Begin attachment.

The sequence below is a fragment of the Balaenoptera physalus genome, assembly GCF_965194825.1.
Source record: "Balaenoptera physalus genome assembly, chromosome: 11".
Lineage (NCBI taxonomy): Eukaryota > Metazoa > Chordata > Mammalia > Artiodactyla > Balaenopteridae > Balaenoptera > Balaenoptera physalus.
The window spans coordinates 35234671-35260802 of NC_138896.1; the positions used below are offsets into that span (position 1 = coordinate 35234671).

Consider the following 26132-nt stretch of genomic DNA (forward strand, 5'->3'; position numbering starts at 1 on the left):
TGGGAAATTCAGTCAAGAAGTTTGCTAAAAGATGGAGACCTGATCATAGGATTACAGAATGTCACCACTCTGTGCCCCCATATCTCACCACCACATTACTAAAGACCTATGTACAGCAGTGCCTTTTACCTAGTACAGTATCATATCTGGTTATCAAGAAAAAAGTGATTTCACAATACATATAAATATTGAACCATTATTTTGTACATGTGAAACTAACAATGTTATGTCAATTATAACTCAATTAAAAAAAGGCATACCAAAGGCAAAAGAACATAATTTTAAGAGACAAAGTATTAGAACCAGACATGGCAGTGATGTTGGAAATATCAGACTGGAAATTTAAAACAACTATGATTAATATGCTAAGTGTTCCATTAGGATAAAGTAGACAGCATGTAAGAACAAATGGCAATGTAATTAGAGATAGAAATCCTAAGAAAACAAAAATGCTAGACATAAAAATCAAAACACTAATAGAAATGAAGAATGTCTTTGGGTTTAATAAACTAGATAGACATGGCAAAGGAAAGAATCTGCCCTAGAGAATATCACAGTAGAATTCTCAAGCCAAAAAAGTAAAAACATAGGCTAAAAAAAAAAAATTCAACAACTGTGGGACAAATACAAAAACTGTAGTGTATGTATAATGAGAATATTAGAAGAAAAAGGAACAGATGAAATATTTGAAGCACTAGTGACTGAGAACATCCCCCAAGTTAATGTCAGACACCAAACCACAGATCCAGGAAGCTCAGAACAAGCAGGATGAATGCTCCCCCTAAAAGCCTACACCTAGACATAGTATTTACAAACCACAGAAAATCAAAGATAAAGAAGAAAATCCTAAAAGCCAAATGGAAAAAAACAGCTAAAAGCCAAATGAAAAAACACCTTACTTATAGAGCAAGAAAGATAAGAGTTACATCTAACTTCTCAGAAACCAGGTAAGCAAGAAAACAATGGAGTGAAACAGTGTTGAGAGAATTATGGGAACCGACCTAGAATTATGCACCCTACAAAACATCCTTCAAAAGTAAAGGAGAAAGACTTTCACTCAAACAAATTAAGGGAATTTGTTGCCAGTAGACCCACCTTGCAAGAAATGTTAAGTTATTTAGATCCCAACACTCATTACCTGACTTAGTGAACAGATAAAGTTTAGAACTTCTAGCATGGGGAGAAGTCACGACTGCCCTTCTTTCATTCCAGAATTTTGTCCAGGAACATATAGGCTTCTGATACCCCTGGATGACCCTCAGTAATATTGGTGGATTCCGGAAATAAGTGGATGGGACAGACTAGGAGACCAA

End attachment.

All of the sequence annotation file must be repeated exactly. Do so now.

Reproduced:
The sequence below is a fragment of the Balaenoptera physalus genome, assembly GCF_965194825.1.
Source record: "Balaenoptera physalus genome assembly, chromosome: 11".
Lineage (NCBI taxonomy): Eukaryota > Metazoa > Chordata > Mammalia > Artiodactyla > Balaenopteridae > Balaenoptera > Balaenoptera physalus.
The window spans coordinates 35234671-35260802 of NC_138896.1; the positions used below are offsets into that span (position 1 = coordinate 35234671).

Consider the following 26132-nt stretch of genomic DNA (forward strand, 5'->3'; position numbering starts at 1 on the left):
TGGGAAATTCAGTCAAGAAGTTTGCTAAAAGATGGAGACCTGATCATAGGATTACAGAATGTCACCACTCTGTGCCCCCATATCTCACCACCACATTACTAAAGACCTATGTACAGCAGTGCCTTTTACCTAGTACAGTATCATATCTGGTTATCAAGAAAAAAGTGATTTCACAATACATATAAATATTGAACCATTATTTTGTACATGTGAAACTAACAATGTTATGTCAATTATAACTCAATTAAAAAAAGGCATACCAAAGGCAAAAGAACATAATTTTAAGAGACAAAGTATTAGAACCAGACATGGCAGTGATGTTGGAAATATCAGACTGGAAATTTAAAACAACTATGATTAATATGCTAAGTGTTCCATTAGGATAAAGTAGACAGCATGTAAGAACAAATGGCAATGTAATTAGAGATAGAAATCCTAAGAAAACAAAAATGCTAGACATAAAAATCAAAACACTAATAGAAATGAAGAATGTCTTTGGGTTTAATAAACTAGATAGACATGGCAAAGGAAAGAATCTGCCCTAGAGAATATCACAGTAGAATTCTCAAGCCAAAAAAGTAAAAACATAGGCTAAAAAAAAAAAATTCAACAACTGTGGGACAAATACAAAAACTGTAGTGTATGTATAATGAGAATATTAGAAGAAAAAGGAACAGATGAAATATTTGAAGCACTAGTGACTGAGAACATCCCCCAAGTTAATGTCAGACACCAAACCACAGATCCAGGAAGCTCAGAACAAGCAGGATGAATGCTCCCCCTAAAAGCCTACACCTAGACATAGTATTTACAAACCACAGAAAATCAAAGATAAAGAAGAAAATCCTAAAAGCCAAATGGAAAAAAACAGCTAAAAGCCAAATGAAAAAACACCTTACTTATAGAGCAAGAAAGATAAGAGTTACATCTAACTTCTCAGAAACCAGGTAAGCAAGAAAACAATGGAGTGAAACAGTGTTGAGAGAATTATGGGAACCGACCTAGAATTATGCACCCTACAAAACATCCTTCAAAAGTAAAGGAGAAAGACTTTCACTCAAACAAATTAAGGGAATTTGTTGCCAGTAGACCCACCTTGCAAGAAATGTTAAGTTATTTAGATCCCAACACTCATTACCTGACTTAGTGAACAGATAAAGTTTAGAACTTCTAGCATGGGGAGAAGTCACGACTGCCCTTCTTTCATTCCAGAATTTTGTCCAGGAACATATAGGCTTCTGATACCCCTGGATGACCCTCAGTAATATTGGTGGATTCCGGAAATAAGTGGATGGGACAGACTAGGAGACCAA